Governing Through Migration Control: Security and Citizenship in Britain
35 Pages Posted: 27 Oct 2008 Last revised: 17 Jun 2014
Date Written: 2008
Expanding mechanisms of border control increasingly depend on the criminalisation of non-citizens. While some criminology scholarship might suggest such measures announce an increasing governance of migration 'through crime', we argue that it is not simply a case of punitive crime control strategies leaching into migration policies. Not only are foreigners in a far more vulnerable position to the British citizen, but the restrictions they face play important constitutive roles in newly invigorated discourses of citizenship and nationalism. In this article we suggest that criminologists must move on from studies that emphasise control and criminalisation to consider more broadly the implications of basing a politics of national identity that aspires to 'solidarity' and shared values on the forcible exclusion of growing numbers of people.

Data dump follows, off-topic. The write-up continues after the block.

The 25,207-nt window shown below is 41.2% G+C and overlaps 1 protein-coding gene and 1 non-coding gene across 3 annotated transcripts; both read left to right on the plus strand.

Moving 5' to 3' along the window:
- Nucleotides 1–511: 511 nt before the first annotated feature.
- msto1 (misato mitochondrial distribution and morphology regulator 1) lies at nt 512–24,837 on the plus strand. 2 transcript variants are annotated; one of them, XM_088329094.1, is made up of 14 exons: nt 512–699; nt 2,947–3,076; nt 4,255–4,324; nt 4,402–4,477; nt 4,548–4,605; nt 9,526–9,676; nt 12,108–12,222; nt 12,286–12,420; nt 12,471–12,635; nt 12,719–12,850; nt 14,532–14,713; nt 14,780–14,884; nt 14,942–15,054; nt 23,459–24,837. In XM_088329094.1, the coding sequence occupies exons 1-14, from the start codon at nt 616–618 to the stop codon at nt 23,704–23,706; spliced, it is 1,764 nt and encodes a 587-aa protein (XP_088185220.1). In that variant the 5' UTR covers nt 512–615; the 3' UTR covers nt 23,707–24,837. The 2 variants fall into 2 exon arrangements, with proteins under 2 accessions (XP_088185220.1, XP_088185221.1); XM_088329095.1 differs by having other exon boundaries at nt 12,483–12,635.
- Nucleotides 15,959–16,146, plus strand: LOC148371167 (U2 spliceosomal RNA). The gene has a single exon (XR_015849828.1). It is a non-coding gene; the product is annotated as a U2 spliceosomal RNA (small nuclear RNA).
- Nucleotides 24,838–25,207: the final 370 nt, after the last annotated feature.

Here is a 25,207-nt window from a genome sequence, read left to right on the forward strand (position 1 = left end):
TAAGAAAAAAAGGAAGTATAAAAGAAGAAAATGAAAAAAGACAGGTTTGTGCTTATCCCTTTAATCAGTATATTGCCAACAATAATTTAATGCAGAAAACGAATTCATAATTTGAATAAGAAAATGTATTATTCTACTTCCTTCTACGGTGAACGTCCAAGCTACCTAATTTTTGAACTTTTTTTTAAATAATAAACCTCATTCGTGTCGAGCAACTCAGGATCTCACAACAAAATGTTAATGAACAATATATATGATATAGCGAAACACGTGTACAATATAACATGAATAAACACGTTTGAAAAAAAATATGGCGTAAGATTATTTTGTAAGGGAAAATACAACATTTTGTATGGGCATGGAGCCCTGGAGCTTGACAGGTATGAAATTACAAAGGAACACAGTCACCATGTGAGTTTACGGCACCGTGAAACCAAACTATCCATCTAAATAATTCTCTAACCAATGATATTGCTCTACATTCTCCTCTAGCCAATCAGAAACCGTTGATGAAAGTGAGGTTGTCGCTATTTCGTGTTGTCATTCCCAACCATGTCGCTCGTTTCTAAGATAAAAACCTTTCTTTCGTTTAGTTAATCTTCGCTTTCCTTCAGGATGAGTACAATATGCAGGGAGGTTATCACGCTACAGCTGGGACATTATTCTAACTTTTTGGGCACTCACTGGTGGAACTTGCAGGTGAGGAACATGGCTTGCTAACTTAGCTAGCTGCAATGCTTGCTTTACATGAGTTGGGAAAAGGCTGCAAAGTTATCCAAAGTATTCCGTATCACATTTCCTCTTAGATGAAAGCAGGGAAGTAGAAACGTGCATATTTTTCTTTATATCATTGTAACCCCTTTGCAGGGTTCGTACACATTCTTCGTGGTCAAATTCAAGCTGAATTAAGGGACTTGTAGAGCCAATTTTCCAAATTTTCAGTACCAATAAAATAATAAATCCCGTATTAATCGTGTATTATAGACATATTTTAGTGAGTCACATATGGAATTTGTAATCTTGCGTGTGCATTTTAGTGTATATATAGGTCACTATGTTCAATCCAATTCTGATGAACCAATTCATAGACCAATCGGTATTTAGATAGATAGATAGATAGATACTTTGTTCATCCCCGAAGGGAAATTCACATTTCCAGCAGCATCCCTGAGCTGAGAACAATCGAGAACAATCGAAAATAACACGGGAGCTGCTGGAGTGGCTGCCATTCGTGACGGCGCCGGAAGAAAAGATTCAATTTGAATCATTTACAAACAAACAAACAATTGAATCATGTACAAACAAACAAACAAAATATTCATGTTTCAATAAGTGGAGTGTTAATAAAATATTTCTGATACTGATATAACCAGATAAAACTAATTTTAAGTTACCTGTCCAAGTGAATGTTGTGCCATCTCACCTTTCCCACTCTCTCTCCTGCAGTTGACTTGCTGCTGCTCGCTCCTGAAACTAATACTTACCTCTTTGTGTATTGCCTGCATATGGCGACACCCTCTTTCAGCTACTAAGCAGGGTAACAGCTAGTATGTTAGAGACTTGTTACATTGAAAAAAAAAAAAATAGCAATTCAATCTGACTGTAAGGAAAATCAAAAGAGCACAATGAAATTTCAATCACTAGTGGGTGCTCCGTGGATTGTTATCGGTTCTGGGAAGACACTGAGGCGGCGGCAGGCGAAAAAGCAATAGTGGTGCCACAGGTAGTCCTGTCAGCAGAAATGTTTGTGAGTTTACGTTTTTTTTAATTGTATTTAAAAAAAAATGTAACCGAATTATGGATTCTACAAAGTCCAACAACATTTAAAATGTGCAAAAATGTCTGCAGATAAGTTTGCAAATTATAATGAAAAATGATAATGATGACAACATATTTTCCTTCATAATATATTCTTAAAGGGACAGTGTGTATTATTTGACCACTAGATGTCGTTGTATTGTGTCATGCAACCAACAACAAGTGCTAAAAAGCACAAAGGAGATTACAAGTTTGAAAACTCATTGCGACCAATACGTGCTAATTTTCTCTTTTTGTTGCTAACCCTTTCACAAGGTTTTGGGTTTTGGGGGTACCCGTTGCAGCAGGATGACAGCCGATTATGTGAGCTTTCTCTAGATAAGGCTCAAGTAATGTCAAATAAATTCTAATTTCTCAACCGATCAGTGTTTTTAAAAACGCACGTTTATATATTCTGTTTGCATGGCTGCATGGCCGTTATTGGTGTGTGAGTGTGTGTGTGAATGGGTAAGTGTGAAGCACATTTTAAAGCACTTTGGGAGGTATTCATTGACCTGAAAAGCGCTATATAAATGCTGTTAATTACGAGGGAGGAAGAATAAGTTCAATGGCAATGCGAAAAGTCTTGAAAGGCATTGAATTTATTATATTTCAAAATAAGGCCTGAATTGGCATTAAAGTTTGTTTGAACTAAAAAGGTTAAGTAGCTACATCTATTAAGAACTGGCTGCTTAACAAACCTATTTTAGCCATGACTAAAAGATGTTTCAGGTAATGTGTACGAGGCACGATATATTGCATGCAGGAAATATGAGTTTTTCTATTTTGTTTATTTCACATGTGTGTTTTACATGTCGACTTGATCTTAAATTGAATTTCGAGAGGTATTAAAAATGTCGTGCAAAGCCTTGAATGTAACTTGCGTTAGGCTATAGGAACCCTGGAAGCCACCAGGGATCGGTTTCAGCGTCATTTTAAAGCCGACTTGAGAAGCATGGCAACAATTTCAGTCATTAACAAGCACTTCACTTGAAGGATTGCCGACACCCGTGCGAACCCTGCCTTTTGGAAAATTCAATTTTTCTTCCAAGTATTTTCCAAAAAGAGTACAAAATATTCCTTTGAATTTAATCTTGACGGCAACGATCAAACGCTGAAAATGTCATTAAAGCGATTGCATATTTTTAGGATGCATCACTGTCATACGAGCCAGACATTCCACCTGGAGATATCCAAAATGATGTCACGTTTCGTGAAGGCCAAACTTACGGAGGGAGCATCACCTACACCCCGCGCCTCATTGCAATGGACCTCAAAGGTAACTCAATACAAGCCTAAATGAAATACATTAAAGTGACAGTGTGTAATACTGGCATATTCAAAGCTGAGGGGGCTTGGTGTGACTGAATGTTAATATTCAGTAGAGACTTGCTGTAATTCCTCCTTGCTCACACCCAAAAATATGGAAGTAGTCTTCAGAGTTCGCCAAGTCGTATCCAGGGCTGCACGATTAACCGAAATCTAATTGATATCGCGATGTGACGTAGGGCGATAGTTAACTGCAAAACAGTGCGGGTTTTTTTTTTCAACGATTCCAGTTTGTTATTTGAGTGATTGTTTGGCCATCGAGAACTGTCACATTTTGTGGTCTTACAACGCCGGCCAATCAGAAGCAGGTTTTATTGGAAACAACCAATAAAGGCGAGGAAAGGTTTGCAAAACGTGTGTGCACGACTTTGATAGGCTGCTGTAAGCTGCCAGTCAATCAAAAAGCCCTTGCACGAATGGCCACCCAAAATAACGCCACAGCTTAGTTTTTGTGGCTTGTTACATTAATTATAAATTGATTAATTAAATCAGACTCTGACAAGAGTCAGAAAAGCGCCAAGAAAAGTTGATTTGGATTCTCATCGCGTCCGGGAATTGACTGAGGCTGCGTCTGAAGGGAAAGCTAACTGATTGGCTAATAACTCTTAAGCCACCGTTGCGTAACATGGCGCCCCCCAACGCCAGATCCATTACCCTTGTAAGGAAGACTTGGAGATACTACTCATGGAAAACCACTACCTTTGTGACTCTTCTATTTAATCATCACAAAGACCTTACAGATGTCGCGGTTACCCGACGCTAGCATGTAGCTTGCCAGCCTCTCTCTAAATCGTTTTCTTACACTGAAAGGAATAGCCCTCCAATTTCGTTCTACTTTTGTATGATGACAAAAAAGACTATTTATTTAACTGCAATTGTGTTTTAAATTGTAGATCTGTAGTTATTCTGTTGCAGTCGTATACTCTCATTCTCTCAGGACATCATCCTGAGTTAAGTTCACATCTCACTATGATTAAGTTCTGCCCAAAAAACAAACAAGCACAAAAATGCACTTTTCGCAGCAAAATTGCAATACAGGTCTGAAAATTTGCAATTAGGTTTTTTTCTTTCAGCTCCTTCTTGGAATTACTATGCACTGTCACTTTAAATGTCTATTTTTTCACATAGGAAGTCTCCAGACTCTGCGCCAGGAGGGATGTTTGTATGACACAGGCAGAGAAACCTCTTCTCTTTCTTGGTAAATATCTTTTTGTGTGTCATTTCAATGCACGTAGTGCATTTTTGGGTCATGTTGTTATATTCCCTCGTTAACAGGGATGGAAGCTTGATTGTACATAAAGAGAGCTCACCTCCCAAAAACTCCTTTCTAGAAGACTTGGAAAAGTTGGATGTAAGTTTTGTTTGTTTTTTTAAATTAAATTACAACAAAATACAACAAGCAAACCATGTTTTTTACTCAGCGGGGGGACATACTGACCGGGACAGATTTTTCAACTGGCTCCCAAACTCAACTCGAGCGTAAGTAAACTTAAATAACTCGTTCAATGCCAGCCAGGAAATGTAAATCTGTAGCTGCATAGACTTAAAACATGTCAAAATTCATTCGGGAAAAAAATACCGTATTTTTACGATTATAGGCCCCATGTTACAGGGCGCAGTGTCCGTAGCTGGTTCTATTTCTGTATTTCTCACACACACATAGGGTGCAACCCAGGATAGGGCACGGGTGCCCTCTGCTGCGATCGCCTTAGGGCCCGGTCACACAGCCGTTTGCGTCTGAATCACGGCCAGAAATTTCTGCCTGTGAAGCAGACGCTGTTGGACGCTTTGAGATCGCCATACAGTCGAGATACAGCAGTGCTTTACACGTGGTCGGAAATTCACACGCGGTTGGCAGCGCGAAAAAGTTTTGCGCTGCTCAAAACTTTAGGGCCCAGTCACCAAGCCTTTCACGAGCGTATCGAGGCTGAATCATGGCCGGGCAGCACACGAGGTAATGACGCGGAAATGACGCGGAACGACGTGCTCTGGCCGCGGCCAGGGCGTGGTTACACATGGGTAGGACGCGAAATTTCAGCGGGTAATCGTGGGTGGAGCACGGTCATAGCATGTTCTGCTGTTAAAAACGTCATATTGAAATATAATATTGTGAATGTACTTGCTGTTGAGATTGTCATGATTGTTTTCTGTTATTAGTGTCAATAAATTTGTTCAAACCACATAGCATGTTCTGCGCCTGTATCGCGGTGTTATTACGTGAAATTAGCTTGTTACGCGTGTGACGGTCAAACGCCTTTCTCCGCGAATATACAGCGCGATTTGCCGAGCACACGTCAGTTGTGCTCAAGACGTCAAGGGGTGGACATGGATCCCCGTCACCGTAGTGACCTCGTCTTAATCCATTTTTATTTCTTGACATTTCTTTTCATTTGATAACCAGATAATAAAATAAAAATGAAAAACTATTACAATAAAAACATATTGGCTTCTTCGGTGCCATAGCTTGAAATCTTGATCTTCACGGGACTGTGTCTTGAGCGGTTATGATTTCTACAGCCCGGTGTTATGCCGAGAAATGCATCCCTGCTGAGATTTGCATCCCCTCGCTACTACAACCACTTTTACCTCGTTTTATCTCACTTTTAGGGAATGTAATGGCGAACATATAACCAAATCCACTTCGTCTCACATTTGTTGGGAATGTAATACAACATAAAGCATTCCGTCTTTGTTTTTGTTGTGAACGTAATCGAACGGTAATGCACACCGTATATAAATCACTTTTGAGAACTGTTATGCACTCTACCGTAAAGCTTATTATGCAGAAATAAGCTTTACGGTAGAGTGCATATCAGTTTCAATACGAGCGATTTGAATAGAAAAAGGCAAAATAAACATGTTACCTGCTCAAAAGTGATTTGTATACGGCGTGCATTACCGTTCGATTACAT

Keywords: immigration, asylum, citizenship, security, governing through crime
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